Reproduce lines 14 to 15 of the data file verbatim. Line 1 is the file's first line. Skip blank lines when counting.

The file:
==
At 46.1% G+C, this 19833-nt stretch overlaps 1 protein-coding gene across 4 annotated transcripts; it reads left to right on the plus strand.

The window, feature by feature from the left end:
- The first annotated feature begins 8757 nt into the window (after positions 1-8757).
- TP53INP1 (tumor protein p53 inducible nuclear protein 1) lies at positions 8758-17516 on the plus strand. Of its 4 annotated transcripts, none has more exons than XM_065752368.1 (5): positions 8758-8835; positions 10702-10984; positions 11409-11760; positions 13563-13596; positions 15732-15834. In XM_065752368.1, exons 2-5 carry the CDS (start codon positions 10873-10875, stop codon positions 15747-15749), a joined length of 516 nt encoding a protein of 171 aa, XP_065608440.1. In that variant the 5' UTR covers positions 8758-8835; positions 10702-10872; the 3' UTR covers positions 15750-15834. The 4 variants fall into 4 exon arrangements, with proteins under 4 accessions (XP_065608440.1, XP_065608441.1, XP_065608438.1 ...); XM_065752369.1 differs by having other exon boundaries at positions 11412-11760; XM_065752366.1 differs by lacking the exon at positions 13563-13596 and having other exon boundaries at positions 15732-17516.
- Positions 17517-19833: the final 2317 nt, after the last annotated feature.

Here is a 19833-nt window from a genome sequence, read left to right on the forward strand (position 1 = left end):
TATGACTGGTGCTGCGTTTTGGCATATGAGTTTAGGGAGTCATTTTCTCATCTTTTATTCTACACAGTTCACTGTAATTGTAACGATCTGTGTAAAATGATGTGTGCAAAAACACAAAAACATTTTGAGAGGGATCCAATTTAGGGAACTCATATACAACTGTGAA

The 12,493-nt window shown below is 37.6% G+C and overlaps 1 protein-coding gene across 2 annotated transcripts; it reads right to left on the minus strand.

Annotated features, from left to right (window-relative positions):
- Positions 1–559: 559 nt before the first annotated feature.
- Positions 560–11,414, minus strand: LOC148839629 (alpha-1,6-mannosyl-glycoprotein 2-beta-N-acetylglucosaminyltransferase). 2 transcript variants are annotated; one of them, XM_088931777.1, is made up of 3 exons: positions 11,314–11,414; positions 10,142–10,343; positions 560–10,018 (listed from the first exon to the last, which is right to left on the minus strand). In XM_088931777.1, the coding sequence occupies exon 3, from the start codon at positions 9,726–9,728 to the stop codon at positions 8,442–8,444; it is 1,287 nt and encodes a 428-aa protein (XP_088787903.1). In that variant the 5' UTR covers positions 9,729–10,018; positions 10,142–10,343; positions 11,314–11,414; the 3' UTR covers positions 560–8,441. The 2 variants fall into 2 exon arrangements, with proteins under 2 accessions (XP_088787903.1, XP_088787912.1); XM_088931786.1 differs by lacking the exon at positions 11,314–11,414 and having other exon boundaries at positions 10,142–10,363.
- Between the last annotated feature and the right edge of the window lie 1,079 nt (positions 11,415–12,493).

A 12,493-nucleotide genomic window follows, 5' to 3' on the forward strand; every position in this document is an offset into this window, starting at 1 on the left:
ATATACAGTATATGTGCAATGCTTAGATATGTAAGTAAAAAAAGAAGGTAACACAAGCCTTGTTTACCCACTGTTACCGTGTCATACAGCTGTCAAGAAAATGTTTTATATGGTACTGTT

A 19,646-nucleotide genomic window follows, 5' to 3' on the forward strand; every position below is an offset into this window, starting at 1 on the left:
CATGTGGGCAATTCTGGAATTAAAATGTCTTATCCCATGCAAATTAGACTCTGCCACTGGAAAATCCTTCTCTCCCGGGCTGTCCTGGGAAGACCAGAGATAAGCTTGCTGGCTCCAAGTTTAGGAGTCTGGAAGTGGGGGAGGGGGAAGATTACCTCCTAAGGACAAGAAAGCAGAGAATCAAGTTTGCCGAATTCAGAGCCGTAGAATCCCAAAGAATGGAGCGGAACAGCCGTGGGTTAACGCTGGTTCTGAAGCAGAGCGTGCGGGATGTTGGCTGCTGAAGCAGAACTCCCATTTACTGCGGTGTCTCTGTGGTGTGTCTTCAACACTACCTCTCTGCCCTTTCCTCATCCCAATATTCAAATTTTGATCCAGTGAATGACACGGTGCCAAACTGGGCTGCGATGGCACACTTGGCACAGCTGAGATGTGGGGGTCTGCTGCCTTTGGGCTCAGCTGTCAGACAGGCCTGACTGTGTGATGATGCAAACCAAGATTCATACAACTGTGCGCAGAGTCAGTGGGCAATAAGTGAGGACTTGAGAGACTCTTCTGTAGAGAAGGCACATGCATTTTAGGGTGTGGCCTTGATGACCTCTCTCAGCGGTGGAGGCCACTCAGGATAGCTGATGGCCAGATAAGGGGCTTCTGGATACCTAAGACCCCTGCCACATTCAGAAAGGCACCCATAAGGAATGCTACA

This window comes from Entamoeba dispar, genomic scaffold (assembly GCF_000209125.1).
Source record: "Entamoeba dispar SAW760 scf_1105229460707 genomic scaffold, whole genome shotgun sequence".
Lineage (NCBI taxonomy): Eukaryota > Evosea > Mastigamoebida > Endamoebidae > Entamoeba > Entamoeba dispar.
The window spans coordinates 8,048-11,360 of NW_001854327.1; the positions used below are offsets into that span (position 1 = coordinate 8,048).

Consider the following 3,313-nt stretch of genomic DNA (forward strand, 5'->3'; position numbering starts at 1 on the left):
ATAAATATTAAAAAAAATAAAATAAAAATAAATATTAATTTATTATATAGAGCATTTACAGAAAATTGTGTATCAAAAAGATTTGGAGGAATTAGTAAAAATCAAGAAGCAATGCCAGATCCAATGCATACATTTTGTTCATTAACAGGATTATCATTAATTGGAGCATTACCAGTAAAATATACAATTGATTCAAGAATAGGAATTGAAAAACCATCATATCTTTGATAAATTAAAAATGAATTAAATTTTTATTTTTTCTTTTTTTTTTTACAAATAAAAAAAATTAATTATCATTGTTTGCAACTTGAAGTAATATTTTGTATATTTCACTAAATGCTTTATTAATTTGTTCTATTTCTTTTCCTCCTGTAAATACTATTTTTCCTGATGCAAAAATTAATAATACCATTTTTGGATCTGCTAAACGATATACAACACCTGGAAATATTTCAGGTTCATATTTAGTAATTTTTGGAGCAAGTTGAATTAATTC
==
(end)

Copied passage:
ATATACAGTATATGTGCAATGCTTAGATATGTAAGTAAAAAAAGAAGGTAACACAAGCCTTGTTTACCCACTGTTACCGTGTCATACAGCTGTCAAGAAAATGTTTTATATGGTACTGTT

A 19,646-nucleotide genomic window follows, 5' to 3' on the forward strand; every position below is an offset into this window, starting at 1 on the left: